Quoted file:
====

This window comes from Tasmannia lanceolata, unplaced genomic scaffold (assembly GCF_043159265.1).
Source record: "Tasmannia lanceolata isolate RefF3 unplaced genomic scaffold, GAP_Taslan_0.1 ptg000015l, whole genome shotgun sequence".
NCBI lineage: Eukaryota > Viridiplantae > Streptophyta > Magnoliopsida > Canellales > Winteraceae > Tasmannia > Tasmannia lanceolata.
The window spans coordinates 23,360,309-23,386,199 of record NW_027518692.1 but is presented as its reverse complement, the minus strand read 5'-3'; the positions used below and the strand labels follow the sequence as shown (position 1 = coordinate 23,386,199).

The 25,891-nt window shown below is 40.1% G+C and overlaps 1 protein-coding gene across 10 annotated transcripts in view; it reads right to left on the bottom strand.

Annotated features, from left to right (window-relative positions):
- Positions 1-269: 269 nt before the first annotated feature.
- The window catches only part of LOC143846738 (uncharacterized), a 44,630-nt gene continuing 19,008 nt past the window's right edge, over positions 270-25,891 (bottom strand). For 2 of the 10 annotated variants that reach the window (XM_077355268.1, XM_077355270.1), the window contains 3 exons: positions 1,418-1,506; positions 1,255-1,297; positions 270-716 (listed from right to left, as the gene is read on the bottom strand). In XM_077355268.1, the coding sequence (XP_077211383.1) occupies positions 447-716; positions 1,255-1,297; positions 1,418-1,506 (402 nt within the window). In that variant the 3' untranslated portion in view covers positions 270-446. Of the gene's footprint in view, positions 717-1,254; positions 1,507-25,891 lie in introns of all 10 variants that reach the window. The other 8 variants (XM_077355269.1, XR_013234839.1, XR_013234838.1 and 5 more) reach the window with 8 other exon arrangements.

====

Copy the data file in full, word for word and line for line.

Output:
This window comes from Tasmannia lanceolata, unplaced genomic scaffold (assembly GCF_043159265.1).
Source record: "Tasmannia lanceolata isolate RefF3 unplaced genomic scaffold, GAP_Taslan_0.1 ptg000015l, whole genome shotgun sequence".
NCBI lineage: Eukaryota > Viridiplantae > Streptophyta > Magnoliopsida > Canellales > Winteraceae > Tasmannia > Tasmannia lanceolata.
The window spans coordinates 23,360,309-23,386,199 of record NW_027518692.1 but is presented as its reverse complement, the minus strand read 5'-3'; the positions used below and the strand labels follow the sequence as shown (position 1 = coordinate 23,386,199).

The 25,891-nt window shown below is 40.1% G+C and overlaps 1 protein-coding gene across 10 annotated transcripts in view; it reads right to left on the bottom strand.

Annotated features, from left to right (window-relative positions):
- Positions 1-269: 269 nt before the first annotated feature.
- The window catches only part of LOC143846738 (uncharacterized), a 44,630-nt gene continuing 19,008 nt past the window's right edge, over positions 270-25,891 (bottom strand). For 2 of the 10 annotated variants that reach the window (XM_077355268.1, XM_077355270.1), the window contains 3 exons: positions 1,418-1,506; positions 1,255-1,297; positions 270-716 (listed from right to left, as the gene is read on the bottom strand). In XM_077355268.1, the coding sequence (XP_077211383.1) occupies positions 447-716; positions 1,255-1,297; positions 1,418-1,506 (402 nt within the window). In that variant the 3' untranslated portion in view covers positions 270-446. Of the gene's footprint in view, positions 717-1,254; positions 1,507-25,891 lie in introns of all 10 variants that reach the window. The other 8 variants (XM_077355269.1, XR_013234839.1, XR_013234838.1 and 5 more) reach the window with 8 other exon arrangements.